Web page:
You are both a writer and an editor. Where’s the best place people can find your work? All my novels, and short story collections and anthologies are available at the usual places online. You can start at www.aikiflinthart.com – browse through the Books menus, read the blurbs, see what you fancy. Click the Buy ebook link (and maybe refresh it because it can be a bit dodgy). Then choose the retailer you prefer to buy from and grab a copy. If you’d prefer a paperback, just either send an email through the website, or order one through your online bookstore or local bookstore. And don’t forget to leave reviews on Goodreads etc if you enjoy the stories. Good reviews help other readers find good stories – and help authors not die of starvation.
Very exciting news, there is also a LIVE Pictionary event with the amazing Annie Bucknall as she has special guests Aiki Flinthart, Garth Nix, Juliet Marillier, and Alison Goodman, just a few of the exceptional authors from Relics, Wrecks, and Ruins joining her on the 28th January 2021. To sign up for reminders of the event, just click here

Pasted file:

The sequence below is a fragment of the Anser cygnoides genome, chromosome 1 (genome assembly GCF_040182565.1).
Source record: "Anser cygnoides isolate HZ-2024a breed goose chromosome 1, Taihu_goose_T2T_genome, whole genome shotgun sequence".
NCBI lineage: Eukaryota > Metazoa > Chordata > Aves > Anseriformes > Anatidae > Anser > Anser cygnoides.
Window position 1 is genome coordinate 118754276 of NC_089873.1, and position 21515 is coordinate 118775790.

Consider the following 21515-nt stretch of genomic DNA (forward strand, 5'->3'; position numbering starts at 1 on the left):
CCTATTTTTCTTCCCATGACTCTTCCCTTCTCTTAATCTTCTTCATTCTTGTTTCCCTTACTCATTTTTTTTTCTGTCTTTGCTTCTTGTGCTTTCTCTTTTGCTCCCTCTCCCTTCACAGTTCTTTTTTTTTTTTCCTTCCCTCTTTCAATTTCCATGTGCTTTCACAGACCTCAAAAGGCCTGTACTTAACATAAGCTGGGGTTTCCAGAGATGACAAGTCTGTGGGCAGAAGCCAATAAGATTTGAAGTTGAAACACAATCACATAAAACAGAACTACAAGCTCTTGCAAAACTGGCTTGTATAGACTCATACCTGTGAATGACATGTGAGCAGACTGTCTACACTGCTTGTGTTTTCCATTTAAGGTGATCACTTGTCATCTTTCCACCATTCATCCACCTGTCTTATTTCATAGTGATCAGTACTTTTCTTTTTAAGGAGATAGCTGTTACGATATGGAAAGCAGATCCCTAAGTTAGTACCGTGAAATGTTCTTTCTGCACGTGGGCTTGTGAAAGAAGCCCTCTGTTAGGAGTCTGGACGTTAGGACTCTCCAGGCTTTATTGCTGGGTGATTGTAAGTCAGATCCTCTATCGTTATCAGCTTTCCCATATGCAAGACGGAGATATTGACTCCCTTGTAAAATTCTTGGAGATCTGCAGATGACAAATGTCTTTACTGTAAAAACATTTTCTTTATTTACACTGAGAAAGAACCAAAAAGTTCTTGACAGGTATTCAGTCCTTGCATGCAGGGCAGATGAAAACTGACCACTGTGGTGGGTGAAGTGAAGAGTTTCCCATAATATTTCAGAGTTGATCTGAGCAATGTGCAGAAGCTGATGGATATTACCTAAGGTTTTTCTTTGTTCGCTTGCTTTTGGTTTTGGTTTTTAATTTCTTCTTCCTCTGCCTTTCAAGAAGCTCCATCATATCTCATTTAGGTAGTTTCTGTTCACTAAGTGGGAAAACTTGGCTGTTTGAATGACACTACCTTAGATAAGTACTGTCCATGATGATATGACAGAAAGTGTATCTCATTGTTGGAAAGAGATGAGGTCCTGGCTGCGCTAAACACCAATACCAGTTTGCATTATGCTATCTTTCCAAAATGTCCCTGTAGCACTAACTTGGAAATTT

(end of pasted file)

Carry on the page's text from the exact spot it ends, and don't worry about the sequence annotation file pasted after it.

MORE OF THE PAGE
A huge thank you to Aiki Flinthart for taking the time to do this. To pre-order your very own copy of Relics, Wrecks, and Ruins you can go here https://books2read.com/Relics and help support The Flinthart.
A lot later with this post then I meant, but these things happen, regularly. I’m working on my November Reviews post now but just a little update about life and writing. Since finishing NaNoWriMo, the publisher of my Novella Series Fang Ripper Chronicles has picked a date for Book 1, The Void and advertised it.
In between working on this series, I’ve been preparing for my first Novella being released on April 23rd, Cold as Hell, which I should hopefully be able to reveal the cover and pre-order link in the next few weeks. As well as working on some other stories, including a dystopian tale to push me right outside of my comfort zone. It’s been very interesting and educational … about both my writing method and the frustrations I am getting with my own writing method.
In life news, we are looking forward to a small family Christmas with just our little trio (well there is five of us when you include the fur babies). We even got the lights and tree up.
Hope you are all staying safe, and looking forward to some season joy or downtime.